Canada's anti-spam law (CASL) is complex and ambiguous, and can result in substantial liability (e.g., a maximum $1,000,000 fine for individuals and $10,000,000 for organizations). Accordingly, many organizations have struggled to find a path to compliance under the law.
The software related prohibitions come into force on January 15, 2015, and so close attention has recently been paid to those complex and difficult provisions.
Among the challenges that organizations that develop and/or distribute software are facing is understanding when and in what context the "deemed consent" provision under Section 10(8) of CASL, apply.
Section 10(8) provides that a person is deemed to have expressly consented to the installation of a computer program if the computer program is a cookie, HTML code, Java Scripts, an operating system, any other program executable only through use of another computer program whose installation and use was previously expressly consented to, or other programs identified under Regulations. In each case, the person's conduct must be such that it is reasonable to believe that they consent to the program's installation “ otherwise, express consent is not deemed to exist.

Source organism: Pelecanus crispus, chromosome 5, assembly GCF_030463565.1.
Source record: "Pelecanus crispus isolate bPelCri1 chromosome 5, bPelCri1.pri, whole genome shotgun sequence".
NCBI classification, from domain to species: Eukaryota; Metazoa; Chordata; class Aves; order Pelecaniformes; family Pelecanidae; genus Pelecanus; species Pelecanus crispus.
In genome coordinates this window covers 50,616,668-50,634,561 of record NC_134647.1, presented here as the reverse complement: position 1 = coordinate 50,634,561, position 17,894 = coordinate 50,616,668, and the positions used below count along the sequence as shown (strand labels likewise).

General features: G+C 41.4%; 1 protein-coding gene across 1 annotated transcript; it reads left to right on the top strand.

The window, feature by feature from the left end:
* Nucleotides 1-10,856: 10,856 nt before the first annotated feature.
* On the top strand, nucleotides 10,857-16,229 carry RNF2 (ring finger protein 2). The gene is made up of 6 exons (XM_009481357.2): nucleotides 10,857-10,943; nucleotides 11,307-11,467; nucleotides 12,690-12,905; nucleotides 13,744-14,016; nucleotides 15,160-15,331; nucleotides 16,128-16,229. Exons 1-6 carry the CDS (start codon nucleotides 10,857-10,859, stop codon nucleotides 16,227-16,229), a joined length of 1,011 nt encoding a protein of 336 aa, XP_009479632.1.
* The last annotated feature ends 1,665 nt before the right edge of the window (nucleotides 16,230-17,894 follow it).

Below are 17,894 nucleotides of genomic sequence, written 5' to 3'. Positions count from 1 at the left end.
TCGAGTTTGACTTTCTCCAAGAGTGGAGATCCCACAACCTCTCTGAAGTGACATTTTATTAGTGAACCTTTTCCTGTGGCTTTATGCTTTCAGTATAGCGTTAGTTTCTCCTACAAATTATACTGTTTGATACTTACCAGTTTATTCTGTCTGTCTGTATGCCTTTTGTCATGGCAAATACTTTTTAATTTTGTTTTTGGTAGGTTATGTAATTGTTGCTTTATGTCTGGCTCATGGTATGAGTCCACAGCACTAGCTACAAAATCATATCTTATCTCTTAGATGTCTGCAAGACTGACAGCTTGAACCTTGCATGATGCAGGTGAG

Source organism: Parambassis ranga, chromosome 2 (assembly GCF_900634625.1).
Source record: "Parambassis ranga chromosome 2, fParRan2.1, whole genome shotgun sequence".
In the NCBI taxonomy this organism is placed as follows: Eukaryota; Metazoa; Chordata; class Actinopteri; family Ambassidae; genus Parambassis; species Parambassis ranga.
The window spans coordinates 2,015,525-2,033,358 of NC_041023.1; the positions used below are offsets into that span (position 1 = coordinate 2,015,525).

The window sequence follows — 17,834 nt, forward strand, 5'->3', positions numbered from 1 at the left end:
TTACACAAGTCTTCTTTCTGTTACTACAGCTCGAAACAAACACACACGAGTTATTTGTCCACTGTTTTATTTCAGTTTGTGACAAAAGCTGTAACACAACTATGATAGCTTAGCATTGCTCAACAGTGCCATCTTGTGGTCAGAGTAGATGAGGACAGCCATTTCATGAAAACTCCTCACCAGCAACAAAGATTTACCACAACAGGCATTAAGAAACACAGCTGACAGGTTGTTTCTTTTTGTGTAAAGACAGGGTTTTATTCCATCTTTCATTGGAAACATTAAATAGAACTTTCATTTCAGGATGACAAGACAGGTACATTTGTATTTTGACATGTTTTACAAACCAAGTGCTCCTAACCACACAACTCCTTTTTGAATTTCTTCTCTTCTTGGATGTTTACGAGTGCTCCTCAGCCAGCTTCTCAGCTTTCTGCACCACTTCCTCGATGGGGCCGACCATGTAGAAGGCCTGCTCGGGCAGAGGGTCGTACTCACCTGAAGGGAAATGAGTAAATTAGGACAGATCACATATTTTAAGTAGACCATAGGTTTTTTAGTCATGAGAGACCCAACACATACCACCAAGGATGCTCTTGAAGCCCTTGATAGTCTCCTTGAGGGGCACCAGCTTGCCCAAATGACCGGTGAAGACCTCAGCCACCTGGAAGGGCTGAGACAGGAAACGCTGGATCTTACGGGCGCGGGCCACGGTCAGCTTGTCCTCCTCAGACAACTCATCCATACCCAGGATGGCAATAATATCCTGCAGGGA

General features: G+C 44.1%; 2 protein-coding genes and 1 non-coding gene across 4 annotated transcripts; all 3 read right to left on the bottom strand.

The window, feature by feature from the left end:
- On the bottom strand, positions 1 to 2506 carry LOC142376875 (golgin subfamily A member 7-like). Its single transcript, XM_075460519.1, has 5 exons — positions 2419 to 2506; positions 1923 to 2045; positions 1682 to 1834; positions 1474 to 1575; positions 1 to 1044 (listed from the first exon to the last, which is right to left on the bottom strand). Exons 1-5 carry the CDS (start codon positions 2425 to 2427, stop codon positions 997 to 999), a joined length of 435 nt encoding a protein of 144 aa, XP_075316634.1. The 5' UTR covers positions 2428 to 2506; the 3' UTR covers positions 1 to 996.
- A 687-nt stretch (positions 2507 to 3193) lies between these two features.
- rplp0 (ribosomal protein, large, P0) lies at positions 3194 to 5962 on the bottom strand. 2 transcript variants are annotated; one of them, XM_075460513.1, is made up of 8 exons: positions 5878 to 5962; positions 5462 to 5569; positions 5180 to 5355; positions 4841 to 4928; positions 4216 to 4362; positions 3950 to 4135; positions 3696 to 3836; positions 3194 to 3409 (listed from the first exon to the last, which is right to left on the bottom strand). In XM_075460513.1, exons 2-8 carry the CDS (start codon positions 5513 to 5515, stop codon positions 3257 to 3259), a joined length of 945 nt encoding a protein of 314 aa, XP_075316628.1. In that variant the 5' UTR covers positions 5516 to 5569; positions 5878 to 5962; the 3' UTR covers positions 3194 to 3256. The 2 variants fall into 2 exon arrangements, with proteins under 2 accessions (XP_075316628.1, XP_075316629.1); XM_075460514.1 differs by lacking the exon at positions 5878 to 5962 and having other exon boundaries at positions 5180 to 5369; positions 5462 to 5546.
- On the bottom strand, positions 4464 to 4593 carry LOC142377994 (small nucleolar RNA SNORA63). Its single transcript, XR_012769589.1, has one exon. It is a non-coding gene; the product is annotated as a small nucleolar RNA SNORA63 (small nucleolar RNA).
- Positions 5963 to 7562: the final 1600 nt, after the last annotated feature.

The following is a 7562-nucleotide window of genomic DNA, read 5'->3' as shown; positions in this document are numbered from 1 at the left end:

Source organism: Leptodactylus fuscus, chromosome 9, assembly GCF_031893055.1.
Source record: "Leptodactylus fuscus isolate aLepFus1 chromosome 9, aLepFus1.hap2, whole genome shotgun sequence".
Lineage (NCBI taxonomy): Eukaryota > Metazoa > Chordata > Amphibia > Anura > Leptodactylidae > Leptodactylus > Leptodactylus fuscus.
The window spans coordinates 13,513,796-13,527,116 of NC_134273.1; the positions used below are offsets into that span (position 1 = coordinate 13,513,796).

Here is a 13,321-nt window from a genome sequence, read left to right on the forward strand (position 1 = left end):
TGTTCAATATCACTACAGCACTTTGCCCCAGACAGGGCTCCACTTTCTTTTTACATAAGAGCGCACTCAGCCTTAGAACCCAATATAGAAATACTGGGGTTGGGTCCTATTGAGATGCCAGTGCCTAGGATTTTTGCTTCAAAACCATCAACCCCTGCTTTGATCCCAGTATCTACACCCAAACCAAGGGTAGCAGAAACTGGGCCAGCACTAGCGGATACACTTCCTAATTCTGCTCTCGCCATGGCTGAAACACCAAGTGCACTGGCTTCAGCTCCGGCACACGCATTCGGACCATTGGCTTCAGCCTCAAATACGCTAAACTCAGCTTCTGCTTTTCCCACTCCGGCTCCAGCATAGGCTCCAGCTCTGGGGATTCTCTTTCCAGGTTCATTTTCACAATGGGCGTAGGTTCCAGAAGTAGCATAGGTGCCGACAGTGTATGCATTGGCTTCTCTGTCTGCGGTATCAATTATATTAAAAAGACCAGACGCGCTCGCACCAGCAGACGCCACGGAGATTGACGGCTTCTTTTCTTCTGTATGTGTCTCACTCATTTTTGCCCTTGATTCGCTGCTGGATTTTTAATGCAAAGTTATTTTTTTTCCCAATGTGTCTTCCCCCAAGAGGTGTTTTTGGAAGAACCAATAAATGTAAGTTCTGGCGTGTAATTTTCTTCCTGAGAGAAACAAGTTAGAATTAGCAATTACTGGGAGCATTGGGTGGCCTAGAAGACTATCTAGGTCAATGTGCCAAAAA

There are many issues with this deemed consent provision, including how a person can practically decline such consent. However, the present focus of this blog is to note that there is a crucially important difference between the French and English language versions of CASL.
We expect that the CRTC will issue an FAQ in how they plan to interpret this provision. However a proper fix may require legislative change.